Originally created 09/08/01

Growing less addictive tobacco

EVANSVILLE, Ind. - It's in an area where tobacco has never been grown, and it's being nurtured by farmers who have no experience with the crop.

But Vector Tobacco Limited is betting on Southern Illinois' farmers to raise a new, genetically engineered tobacco, called VT, that the company hopes will revolutionize the tobacco industry.

The new tobacco has nonaddictive levels of nicotine and no tobacco-specific nitrosamines, the chemical agent some scientists believe is among the most potent carcinogens in cigarette smoke.

Because it is a genetically modified crop, it has to be kept away from other tobacco crops to avoid inadvertent crossbreeding. To accomplish this, company representatives traveled to White County, Ill., and signed up farmers willing to try their hand at growing tobacco.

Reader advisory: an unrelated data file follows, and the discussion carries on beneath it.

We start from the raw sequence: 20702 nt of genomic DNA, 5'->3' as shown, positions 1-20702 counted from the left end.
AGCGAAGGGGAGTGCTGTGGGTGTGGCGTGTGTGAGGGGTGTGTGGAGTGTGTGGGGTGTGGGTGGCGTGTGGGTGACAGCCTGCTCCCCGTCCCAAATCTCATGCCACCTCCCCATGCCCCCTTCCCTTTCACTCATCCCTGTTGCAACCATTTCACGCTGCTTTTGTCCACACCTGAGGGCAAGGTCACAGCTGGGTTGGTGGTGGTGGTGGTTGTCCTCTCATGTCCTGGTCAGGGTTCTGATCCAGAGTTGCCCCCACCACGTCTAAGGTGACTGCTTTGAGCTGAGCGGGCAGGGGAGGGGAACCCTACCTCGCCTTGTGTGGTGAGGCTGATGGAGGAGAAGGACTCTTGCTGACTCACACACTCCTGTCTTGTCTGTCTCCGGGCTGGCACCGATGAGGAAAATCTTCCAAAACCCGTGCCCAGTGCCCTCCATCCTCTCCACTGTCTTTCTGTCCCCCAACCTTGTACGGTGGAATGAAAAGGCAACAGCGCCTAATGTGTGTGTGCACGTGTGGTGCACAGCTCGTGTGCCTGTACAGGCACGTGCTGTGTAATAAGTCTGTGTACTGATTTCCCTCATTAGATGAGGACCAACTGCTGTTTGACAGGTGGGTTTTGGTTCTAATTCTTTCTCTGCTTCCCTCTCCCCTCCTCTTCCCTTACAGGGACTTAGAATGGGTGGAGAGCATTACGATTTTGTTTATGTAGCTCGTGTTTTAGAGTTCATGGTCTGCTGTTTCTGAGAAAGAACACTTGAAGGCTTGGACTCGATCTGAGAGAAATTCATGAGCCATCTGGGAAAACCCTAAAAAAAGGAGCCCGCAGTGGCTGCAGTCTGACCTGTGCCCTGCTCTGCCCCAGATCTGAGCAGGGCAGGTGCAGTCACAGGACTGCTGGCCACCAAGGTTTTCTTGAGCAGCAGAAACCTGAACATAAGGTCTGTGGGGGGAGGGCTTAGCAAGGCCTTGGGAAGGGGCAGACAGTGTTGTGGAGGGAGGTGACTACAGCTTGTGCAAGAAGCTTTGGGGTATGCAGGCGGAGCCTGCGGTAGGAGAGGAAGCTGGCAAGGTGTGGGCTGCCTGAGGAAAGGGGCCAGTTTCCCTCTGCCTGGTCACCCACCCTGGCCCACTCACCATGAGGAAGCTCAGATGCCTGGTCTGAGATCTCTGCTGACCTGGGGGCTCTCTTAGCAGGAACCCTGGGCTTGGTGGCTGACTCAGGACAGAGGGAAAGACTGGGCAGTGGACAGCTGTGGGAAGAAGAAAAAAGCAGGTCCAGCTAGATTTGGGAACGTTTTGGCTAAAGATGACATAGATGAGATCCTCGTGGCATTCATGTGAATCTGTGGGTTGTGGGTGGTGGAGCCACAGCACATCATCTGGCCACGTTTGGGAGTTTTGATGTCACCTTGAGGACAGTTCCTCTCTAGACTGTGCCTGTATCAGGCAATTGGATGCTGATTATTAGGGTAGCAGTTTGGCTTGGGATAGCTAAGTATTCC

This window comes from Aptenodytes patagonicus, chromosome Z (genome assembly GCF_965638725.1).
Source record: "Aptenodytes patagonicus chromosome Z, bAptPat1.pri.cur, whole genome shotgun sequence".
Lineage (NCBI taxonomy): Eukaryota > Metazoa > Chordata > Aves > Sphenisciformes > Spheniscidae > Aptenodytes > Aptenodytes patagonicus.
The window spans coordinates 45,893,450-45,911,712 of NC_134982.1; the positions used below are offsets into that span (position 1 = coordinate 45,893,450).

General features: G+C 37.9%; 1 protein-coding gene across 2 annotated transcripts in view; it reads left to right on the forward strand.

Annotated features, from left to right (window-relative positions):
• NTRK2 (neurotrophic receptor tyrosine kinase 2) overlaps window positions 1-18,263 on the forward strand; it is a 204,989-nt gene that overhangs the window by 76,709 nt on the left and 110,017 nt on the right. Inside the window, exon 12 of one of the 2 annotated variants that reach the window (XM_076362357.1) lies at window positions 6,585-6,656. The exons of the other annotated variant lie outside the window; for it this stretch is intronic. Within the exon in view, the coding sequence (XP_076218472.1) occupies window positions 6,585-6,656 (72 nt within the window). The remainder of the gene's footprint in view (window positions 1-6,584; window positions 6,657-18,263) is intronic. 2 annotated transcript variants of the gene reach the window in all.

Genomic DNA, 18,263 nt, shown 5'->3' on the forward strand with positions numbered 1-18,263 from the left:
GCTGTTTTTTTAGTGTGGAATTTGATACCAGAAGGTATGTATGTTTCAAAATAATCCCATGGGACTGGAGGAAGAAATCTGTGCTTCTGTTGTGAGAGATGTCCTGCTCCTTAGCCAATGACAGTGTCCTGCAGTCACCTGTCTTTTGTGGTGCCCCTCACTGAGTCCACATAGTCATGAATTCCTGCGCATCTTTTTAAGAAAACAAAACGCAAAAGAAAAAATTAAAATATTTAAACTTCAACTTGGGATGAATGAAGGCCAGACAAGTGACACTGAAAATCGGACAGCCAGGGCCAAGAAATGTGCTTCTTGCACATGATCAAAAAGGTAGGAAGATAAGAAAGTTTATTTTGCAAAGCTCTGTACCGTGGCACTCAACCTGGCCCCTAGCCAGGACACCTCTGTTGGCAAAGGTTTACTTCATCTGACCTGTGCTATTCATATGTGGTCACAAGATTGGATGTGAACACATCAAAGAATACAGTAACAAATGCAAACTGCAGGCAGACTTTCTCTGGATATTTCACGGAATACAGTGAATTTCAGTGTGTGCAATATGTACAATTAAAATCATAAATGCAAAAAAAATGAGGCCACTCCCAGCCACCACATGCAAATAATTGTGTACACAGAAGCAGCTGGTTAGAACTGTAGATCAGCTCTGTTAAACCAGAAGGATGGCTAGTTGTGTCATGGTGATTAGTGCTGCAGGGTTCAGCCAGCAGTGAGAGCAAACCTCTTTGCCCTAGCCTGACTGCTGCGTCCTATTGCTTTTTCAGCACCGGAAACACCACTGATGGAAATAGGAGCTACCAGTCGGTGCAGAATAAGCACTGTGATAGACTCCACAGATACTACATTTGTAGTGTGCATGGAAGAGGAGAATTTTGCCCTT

Bruce and Marcy Fechtig and their 8-year-old son, Cole, are one farm family that tackled the project with enthusiasm.

They found out what seasoned tobacco growers have always known - it takes a lot of work.

They also found out that there is - at least the first time out - a surprise around every corner.

Worms, for instance. Big green ones. "They're horny looking, like tomato worms," said Marcy Fechtig.

"People used to have to pick them off. Thank God we have chemicals now."

The Fechtigs' crop of tobacco is doing well, exactly as the company predicted.

The company's field tests indicated yields for VT tobacco would be higher than yields of Burley 21, the variety modified to produce VT. The modification involved changing a gene within the cell structure. No foreign genes were added.

The higher yield was predicted because the modified VT variety diverts plant energy from production of nicotine to production of leaves.

The company faced many challenges in getting VT tobacco from conception to field testing, but the most important test - public acceptance - lies ahead.


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